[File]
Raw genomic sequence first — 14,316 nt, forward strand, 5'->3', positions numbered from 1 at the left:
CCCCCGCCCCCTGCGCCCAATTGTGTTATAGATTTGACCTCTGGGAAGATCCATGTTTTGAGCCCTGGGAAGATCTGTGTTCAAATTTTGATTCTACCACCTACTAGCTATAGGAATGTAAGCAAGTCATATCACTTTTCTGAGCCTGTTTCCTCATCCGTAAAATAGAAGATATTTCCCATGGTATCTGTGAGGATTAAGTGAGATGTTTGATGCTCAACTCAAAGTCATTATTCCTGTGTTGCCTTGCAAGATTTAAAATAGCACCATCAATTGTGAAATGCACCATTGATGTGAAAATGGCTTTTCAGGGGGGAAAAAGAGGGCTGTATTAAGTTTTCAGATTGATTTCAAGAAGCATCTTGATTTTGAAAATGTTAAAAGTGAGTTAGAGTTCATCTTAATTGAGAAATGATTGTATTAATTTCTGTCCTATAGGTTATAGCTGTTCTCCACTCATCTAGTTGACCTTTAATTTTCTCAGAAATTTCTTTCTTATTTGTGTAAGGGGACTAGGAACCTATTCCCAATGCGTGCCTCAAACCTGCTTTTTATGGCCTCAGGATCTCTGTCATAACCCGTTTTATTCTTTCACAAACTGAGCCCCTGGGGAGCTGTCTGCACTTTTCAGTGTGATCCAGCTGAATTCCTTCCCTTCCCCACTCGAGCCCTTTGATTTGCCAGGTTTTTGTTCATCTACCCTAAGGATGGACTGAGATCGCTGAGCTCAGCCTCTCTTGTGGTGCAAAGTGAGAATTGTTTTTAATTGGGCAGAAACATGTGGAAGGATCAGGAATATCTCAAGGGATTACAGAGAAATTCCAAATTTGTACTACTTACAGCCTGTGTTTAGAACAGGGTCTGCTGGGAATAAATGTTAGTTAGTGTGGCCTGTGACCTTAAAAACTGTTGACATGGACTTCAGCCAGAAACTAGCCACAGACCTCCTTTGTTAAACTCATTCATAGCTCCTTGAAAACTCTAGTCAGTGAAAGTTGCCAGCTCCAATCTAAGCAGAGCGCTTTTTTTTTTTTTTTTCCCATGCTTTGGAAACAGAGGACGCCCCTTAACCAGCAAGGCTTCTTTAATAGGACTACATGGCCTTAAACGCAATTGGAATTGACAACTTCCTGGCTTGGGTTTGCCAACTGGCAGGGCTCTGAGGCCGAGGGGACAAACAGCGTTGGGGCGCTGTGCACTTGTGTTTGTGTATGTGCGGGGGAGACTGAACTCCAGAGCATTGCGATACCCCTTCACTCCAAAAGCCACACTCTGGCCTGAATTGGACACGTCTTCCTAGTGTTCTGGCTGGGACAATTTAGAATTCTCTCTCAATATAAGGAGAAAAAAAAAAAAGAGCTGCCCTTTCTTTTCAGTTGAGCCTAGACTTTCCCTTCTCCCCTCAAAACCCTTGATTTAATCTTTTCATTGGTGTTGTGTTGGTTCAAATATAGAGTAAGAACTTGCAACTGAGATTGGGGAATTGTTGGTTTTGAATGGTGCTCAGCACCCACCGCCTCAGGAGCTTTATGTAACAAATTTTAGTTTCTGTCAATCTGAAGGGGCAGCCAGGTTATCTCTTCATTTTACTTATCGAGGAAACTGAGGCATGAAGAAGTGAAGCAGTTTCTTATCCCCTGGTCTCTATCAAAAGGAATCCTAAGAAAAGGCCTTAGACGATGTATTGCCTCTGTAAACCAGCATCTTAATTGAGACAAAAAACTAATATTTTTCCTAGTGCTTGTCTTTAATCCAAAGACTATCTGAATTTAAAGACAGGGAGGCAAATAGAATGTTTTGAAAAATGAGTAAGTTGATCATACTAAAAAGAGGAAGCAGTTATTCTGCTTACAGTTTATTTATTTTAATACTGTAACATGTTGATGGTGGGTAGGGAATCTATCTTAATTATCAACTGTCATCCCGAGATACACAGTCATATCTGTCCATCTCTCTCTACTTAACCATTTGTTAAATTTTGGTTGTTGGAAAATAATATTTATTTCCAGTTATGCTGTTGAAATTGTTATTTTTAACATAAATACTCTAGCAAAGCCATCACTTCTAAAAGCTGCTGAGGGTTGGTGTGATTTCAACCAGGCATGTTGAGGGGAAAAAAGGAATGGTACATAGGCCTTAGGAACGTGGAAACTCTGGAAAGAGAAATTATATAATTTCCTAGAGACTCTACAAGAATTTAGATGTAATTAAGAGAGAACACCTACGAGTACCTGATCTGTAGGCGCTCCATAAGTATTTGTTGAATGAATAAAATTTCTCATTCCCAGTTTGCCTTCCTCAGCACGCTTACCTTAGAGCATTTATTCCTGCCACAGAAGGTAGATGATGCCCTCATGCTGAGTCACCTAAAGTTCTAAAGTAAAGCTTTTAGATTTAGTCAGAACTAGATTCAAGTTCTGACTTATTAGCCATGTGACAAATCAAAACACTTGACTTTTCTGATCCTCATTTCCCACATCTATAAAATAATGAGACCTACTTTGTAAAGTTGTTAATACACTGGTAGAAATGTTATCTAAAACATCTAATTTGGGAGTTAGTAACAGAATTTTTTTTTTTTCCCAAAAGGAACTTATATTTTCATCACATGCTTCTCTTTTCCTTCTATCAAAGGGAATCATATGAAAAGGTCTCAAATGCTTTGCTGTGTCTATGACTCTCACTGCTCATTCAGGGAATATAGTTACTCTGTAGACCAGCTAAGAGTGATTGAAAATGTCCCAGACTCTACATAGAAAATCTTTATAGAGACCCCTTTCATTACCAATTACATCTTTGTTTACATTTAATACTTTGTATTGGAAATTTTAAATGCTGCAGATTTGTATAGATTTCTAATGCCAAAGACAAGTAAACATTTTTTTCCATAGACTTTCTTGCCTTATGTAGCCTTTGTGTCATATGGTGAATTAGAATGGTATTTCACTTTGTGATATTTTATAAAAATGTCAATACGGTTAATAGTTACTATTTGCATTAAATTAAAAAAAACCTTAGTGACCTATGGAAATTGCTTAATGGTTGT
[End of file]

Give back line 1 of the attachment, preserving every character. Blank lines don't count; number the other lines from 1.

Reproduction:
Raw genomic sequence first — 14,316 nt, forward strand, 5'->3', positions numbered from 1 at the left: